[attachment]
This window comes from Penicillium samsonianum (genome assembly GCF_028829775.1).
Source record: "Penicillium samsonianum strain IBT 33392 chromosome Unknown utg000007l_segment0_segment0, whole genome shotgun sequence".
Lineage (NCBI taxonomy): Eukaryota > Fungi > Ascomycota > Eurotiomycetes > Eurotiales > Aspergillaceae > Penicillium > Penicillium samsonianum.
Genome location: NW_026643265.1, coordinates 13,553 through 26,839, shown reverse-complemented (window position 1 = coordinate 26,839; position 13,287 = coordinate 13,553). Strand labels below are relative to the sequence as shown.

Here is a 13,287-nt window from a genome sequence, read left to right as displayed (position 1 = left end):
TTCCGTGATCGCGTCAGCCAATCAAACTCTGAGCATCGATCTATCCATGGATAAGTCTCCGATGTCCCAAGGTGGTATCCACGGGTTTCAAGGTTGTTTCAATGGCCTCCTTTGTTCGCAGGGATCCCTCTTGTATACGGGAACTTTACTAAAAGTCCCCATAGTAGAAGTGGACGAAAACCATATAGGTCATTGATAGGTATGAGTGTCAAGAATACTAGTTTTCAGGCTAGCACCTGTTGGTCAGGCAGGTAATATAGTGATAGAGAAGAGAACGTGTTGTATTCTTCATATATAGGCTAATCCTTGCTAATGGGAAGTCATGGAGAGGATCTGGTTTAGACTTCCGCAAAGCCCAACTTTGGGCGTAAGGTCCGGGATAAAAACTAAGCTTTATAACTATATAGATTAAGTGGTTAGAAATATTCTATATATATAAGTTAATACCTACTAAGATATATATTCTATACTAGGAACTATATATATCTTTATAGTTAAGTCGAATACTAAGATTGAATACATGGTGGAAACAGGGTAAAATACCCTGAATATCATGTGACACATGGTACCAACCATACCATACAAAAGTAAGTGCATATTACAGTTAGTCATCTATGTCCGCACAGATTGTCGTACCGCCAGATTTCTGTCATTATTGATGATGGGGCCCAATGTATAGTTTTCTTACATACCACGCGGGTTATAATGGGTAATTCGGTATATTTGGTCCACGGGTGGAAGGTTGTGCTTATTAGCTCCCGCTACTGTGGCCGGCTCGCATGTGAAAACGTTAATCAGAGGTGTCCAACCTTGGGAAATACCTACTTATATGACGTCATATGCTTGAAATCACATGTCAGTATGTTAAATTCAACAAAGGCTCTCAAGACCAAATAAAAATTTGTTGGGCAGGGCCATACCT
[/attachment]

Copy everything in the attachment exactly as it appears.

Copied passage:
This window comes from Penicillium samsonianum (genome assembly GCF_028829775.1).
Source record: "Penicillium samsonianum strain IBT 33392 chromosome Unknown utg000007l_segment0_segment0, whole genome shotgun sequence".
Lineage (NCBI taxonomy): Eukaryota > Fungi > Ascomycota > Eurotiomycetes > Eurotiales > Aspergillaceae > Penicillium > Penicillium samsonianum.
Genome location: NW_026643265.1, coordinates 13,553 through 26,839, shown reverse-complemented (window position 1 = coordinate 26,839; position 13,287 = coordinate 13,553). Strand labels below are relative to the sequence as shown.

Here is a 13,287-nt window from a genome sequence, read left to right as displayed (position 1 = left end):
TTCCGTGATCGCGTCAGCCAATCAAACTCTGAGCATCGATCTATCCATGGATAAGTCTCCGATGTCCCAAGGTGGTATCCACGGGTTTCAAGGTTGTTTCAATGGCCTCCTTTGTTCGCAGGGATCCCTCTTGTATACGGGAACTTTACTAAAAGTCCCCATAGTAGAAGTGGACGAAAACCATATAGGTCATTGATAGGTATGAGTGTCAAGAATACTAGTTTTCAGGCTAGCACCTGTTGGTCAGGCAGGTAATATAGTGATAGAGAAGAGAACGTGTTGTATTCTTCATATATAGGCTAATCCTTGCTAATGGGAAGTCATGGAGAGGATCTGGTTTAGACTTCCGCAAAGCCCAACTTTGGGCGTAAGGTCCGGGATAAAAACTAAGCTTTATAACTATATAGATTAAGTGGTTAGAAATATTCTATATATATAAGTTAATACCTACTAAGATATATATTCTATACTAGGAACTATATATATCTTTATAGTTAAGTCGAATACTAAGATTGAATACATGGTGGAAACAGGGTAAAATACCCTGAATATCATGTGACACATGGTACCAACCATACCATACAAAAGTAAGTGCATATTACAGTTAGTCATCTATGTCCGCACAGATTGTCGTACCGCCAGATTTCTGTCATTATTGATGATGGGGCCCAATGTATAGTTTTCTTACATACCACGCGGGTTATAATGGGTAATTCGGTATATTTGGTCCACGGGTGGAAGGTTGTGCTTATTAGCTCCCGCTACTGTGGCCGGCTCGCATGTGAAAACGTTAATCAGAGGTGTCCAACCTTGGGAAATACCTACTTATATGACGTCATATGCTTGAAATCACATGTCAGTATGTTAAATTCAACAAAGGCTCTCAAGACCAAATAAAAATTTGTTGGGCAGGGCCATACCT